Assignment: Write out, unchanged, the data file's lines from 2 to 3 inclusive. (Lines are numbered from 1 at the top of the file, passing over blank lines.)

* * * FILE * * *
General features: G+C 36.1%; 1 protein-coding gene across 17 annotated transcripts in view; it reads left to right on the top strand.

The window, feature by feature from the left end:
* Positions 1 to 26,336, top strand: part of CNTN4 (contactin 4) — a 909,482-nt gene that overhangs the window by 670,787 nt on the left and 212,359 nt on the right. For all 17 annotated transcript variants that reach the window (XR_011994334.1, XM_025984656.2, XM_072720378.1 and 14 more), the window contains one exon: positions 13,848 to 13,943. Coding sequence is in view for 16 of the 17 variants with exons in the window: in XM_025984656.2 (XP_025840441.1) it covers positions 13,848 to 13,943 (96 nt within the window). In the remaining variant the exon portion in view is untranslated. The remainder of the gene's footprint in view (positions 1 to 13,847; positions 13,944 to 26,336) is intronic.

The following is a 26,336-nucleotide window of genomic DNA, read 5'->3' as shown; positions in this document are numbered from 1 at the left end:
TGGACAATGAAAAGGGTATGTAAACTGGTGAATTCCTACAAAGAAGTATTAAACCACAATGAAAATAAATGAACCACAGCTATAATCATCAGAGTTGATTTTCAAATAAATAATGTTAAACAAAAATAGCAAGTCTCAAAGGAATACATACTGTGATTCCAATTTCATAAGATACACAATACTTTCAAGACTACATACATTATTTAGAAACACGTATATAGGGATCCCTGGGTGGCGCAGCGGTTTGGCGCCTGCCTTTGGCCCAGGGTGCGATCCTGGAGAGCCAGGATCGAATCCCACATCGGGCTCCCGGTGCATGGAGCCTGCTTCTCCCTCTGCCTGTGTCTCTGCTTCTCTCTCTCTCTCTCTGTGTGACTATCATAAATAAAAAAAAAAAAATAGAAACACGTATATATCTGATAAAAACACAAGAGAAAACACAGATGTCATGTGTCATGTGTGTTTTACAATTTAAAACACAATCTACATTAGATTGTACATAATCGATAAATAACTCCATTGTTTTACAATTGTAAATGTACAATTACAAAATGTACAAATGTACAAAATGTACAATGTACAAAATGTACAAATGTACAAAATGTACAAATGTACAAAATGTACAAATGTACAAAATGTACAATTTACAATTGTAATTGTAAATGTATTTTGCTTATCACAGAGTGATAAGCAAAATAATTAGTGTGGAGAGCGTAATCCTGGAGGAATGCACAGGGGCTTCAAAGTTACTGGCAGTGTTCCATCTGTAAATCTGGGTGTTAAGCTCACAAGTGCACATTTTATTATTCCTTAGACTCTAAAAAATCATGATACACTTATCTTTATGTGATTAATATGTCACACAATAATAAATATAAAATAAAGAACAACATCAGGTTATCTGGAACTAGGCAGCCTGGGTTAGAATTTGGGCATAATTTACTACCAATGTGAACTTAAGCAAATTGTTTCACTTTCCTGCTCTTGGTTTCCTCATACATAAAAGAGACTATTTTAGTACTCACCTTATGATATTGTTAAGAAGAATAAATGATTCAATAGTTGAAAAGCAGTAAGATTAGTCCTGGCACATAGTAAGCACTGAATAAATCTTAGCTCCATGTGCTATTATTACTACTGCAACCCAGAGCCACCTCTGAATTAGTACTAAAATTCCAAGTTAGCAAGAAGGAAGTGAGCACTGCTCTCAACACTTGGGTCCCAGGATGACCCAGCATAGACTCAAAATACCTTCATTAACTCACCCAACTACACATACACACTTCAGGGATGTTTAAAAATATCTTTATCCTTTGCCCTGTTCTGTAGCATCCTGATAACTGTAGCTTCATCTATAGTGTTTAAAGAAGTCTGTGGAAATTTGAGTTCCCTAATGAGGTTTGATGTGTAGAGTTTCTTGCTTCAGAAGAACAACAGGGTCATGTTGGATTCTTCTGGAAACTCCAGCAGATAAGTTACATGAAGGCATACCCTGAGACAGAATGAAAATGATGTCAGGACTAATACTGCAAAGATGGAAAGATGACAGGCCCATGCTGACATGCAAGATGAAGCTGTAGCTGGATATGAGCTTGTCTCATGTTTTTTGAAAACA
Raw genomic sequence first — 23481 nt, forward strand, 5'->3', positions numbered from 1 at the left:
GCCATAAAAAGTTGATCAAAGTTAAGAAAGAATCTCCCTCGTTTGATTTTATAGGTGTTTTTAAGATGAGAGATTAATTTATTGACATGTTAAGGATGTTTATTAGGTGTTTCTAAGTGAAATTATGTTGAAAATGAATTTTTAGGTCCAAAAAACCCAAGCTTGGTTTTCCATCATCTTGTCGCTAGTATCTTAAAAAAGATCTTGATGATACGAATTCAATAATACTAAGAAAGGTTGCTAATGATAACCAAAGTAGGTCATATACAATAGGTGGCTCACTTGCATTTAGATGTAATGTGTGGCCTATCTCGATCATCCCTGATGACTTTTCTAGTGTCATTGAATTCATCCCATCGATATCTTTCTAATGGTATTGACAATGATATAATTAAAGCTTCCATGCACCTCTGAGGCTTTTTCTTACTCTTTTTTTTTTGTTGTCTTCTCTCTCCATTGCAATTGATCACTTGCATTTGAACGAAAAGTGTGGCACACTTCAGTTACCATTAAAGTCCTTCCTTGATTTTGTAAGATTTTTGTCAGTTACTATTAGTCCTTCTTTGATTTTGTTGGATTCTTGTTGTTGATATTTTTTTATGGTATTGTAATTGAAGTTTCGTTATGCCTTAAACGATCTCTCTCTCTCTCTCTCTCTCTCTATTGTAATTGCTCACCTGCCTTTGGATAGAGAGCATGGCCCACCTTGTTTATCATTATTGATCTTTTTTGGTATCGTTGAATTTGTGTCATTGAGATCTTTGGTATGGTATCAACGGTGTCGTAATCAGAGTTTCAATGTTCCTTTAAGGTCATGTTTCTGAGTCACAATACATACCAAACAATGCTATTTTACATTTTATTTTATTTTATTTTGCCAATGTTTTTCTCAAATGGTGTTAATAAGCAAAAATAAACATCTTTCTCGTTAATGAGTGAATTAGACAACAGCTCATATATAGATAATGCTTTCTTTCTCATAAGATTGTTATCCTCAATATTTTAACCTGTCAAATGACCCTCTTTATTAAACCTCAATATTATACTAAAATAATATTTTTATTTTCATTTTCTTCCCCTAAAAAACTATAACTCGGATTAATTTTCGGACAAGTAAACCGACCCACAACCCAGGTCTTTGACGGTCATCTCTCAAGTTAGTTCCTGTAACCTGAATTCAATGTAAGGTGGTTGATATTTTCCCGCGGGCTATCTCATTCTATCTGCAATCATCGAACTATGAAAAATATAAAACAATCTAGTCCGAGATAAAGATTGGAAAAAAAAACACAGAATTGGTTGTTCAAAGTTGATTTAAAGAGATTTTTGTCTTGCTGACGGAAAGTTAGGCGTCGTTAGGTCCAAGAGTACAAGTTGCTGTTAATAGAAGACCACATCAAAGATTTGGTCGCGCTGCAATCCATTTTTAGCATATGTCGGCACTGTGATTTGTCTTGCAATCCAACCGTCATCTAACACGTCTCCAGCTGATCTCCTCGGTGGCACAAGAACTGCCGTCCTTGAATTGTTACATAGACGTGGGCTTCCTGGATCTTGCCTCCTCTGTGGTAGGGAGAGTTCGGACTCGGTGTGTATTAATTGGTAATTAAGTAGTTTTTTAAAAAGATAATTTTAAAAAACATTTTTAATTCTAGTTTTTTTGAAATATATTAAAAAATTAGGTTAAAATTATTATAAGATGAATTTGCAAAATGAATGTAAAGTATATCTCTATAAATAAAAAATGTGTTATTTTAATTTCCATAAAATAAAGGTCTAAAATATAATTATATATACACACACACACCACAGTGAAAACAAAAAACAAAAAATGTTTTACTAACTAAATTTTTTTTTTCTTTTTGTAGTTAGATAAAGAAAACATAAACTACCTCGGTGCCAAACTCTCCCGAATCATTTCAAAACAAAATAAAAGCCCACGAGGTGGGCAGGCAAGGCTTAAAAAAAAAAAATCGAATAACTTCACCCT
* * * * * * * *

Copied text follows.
The window, feature by feature from the left end:
* Positions 1 to 26,336, top strand: part of CNTN4 (contactin 4) — a 909,482-nt gene that overhangs the window by 670,787 nt on the left and 212,359 nt on the right. For all 17 annotated transcript variants that reach the window (XR_011994334.1, XM_025984656.2, XM_072720378.1 and 14 more), the window contains one exon: positions 13,848 to 13,943. Coding sequence is in view for 16 of the 17 variants with exons in the window: in XM_025984656.2 (XP_025840441.1) it covers positions 13,848 to 13,943 (96 nt within the window). In the remaining variant the exon portion in view is untranslated. The remainder of the gene's footprint in view (positions 1 to 13,847; positions 13,944 to 26,336) is intronic.